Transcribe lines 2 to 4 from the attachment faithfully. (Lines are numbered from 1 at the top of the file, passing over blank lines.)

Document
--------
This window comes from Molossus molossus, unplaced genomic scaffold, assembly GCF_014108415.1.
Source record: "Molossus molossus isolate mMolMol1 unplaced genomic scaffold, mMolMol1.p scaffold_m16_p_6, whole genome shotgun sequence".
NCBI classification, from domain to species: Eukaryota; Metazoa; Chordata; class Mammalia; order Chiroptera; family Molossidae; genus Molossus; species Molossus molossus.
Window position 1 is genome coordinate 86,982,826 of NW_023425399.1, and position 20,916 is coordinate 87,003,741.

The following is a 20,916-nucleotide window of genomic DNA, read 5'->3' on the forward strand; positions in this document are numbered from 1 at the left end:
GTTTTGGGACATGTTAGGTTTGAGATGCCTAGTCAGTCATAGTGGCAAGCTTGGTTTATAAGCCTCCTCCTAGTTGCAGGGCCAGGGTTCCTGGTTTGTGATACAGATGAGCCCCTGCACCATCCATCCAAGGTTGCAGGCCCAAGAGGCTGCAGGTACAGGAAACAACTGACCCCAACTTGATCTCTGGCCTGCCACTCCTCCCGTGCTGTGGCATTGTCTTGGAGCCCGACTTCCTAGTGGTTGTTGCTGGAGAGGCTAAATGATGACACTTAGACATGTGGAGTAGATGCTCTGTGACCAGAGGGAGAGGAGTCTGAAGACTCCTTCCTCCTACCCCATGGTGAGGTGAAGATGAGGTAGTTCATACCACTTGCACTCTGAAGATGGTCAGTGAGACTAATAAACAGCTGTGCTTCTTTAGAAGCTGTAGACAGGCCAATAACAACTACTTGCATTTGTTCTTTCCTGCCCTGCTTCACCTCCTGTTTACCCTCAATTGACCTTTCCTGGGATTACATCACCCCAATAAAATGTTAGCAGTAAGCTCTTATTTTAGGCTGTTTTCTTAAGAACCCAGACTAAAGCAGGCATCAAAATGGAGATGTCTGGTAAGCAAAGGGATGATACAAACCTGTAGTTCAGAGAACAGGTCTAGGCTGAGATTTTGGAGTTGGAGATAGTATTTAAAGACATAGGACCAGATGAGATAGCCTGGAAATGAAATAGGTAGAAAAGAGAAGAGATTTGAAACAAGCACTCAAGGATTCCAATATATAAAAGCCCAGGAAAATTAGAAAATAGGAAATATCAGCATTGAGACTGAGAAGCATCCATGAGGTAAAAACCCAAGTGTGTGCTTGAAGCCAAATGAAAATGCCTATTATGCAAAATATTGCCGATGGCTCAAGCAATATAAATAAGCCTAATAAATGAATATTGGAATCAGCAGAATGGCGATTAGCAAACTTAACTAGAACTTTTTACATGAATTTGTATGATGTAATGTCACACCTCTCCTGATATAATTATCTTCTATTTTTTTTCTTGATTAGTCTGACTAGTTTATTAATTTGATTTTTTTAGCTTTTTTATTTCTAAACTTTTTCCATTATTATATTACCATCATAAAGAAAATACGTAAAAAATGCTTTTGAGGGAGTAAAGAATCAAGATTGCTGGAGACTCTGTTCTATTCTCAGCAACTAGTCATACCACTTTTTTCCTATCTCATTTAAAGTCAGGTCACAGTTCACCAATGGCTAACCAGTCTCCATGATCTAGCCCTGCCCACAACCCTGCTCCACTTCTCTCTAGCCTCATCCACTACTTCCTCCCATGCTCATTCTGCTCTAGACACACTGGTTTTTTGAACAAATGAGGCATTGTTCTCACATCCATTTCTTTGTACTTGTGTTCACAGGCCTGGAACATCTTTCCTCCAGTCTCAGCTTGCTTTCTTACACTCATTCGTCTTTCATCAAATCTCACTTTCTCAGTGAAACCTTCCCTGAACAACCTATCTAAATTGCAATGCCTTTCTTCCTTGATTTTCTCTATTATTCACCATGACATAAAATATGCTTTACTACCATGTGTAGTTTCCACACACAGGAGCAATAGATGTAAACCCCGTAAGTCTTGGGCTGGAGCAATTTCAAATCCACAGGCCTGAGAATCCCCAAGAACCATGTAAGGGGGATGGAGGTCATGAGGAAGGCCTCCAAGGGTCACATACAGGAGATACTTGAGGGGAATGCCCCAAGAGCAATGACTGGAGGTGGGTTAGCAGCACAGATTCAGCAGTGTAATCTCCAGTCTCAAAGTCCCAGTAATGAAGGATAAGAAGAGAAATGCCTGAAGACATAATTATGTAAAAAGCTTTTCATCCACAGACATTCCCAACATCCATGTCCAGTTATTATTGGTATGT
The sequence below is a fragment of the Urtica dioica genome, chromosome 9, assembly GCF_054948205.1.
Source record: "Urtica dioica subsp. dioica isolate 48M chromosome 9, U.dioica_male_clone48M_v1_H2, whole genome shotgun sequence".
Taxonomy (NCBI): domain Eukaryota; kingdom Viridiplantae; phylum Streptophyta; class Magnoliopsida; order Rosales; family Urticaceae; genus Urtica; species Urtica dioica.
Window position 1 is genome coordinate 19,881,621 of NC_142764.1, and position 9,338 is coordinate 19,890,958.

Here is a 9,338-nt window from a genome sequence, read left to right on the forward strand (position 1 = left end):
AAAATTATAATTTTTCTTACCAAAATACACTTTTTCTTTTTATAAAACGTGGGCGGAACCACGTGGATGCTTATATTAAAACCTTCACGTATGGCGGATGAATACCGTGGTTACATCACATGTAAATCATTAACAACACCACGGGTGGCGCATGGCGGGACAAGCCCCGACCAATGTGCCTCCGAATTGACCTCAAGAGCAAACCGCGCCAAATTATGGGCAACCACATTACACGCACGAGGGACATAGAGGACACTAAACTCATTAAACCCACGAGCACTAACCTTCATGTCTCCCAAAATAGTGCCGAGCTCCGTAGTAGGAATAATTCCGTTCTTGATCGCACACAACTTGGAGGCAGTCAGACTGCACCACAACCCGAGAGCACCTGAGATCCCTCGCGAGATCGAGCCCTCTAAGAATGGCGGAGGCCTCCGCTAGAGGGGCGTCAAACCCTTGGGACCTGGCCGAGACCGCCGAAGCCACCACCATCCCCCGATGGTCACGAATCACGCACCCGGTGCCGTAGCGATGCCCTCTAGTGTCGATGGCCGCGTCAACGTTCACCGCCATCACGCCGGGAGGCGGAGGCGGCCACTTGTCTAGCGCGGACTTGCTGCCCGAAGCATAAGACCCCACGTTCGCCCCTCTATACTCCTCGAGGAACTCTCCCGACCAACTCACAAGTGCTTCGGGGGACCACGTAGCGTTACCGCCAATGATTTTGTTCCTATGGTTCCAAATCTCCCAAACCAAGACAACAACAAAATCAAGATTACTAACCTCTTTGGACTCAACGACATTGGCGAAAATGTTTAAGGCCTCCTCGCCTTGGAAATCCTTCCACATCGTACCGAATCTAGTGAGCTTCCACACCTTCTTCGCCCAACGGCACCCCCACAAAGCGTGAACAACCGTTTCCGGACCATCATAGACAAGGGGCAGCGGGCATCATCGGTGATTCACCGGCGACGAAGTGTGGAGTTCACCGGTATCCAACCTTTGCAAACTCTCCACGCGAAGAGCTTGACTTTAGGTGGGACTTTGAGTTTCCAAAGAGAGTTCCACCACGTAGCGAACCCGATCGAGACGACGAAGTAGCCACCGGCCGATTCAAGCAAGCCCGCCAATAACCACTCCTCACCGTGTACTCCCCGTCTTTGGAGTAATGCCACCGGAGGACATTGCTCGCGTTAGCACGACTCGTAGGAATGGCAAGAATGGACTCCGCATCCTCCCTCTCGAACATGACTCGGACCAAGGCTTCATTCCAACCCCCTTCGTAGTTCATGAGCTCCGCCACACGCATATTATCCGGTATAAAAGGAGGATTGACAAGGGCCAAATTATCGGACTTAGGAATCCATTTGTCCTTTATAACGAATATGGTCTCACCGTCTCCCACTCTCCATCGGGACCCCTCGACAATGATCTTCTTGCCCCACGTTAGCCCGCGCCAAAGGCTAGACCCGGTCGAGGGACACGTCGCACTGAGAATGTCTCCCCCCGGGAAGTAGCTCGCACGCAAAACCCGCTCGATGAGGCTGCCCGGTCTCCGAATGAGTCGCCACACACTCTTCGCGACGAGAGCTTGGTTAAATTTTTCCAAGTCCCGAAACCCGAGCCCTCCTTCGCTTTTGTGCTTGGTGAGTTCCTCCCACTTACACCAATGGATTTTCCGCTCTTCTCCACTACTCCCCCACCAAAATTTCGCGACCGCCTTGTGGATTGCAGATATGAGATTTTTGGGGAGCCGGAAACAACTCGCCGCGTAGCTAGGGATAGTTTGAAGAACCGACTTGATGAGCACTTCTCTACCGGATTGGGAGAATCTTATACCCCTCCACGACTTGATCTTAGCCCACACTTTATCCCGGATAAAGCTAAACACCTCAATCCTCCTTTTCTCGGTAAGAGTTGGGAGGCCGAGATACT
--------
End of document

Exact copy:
Source record: "Molossus molossus isolate mMolMol1 unplaced genomic scaffold, mMolMol1.p scaffold_m16_p_6, whole genome shotgun sequence".
NCBI classification, from domain to species: Eukaryota; Metazoa; Chordata; class Mammalia; order Chiroptera; family Molossidae; genus Molossus; species Molossus molossus.
Window position 1 is genome coordinate 86,982,826 of NW_023425399.1, and position 20,916 is coordinate 87,003,741.